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Research group

Ultrafast X-ray Group

X-ray microscope image of a bundle of dendrites grown from a mouse neuron. The magnification is higher than possible using visible light.

Our group uses high-intensity femtosecond lasers to generate very short (attosecond) pulses of coherent extreme ultraviolet (XUV) and soft X-ray radiation. This radiation can be used for imaging and spectroscopy at very small dimensions (<50nm) and at very fast timescales (<10fs).


The Ultrafast X-ray group works on the generation and uses of extreme ultraviolet (XUV) and soft X-ray radiation using high energy femtosecond laser pulses. The X-rays are produced using high harmonic generation (HHG), a process which uses electron ejection and recombination to produce very short (attosecond) pulses of light. 

Soft X-ray radiation has many important uses. Its short wavelength makes it ideal for high-resolution microscopy. Many chemicals have absorption edges in the soft X-ray region, making it an important area for spectroscopy. 
Finally, the time resolution available from the generated pulses gives us the overall possibility of femtosecond time resolution and nanometre spatial resolution within the same instrument, which opens whole areas of exciting new science. 

The research effort in this area is multi-disciplinary. Within the ORC we collaborate with Dr Peter Horak, an expert in nonlinear optics. The group has strong collaborations with the School of Chemistry (Prof Jeremy Frey, Dr. Russell Minns), where X-ray scattering using more traditional sources is a long-standing and prestigious research area (the National Centre for X-ray crystallography is based in Southampton Chemistry). More recently, we are building collaborations with the Institute for Life Sciences in biological imaging (John Chad, Katrin Deinhart), and the Rosalind Franklin Institute.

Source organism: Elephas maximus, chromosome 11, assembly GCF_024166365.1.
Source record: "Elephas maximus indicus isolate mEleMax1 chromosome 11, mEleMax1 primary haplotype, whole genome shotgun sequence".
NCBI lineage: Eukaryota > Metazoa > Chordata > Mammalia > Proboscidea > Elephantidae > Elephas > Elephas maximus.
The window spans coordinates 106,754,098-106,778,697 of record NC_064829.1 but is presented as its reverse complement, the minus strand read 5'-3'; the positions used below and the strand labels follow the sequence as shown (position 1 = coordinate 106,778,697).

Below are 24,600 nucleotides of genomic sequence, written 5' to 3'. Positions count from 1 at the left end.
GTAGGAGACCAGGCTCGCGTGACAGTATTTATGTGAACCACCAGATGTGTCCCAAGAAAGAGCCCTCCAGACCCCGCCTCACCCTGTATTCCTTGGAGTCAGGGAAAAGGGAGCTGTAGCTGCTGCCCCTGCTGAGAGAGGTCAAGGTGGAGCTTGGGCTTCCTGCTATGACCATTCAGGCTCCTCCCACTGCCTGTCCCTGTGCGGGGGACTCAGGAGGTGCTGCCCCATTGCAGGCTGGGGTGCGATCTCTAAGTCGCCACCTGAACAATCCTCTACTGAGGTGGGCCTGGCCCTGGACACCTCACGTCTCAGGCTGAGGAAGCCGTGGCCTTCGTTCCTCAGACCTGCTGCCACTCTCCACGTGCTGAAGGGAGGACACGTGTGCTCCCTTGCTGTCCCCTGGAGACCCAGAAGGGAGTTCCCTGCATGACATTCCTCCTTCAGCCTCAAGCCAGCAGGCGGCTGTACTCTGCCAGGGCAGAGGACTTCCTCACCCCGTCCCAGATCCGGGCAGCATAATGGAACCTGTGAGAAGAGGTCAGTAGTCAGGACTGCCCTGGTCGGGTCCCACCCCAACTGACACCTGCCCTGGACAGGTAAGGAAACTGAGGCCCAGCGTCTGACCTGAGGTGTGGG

Key to the process of soft X-ray microscopy with HHG sources is the use of phase retrieval techniques. These are computer algorithms that allow us to generate an image without the use of an objective lens. The scattered light from the illuminated object is collected, and the phase information necessary to recreate an image of the object, lost during the collection process, is recreated using an iterative algorithm. These algorithms can now be combined with machine learning to create new imaging techniques on the nanoscale.  

People, projects, publications and PhDs


Dr Bill Brocklesby

Associate Professor

Research interests

  • Novel imaging & microscopy techniques in the visible and XUV spectral regions;
  • Coherent diffractive imaging of nanoscale systems using XUV radiation generated by high-power ultrashort pulse lasers;
  • Large-scale beam combination;


Address: B46, West Highfield Campus, University Road, SO17 1BJ

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Please email your enquires to Associate Professor Bill Brocklesby.

Optoelectronics Research Centre 
University of Southampton  
SO17 1BJ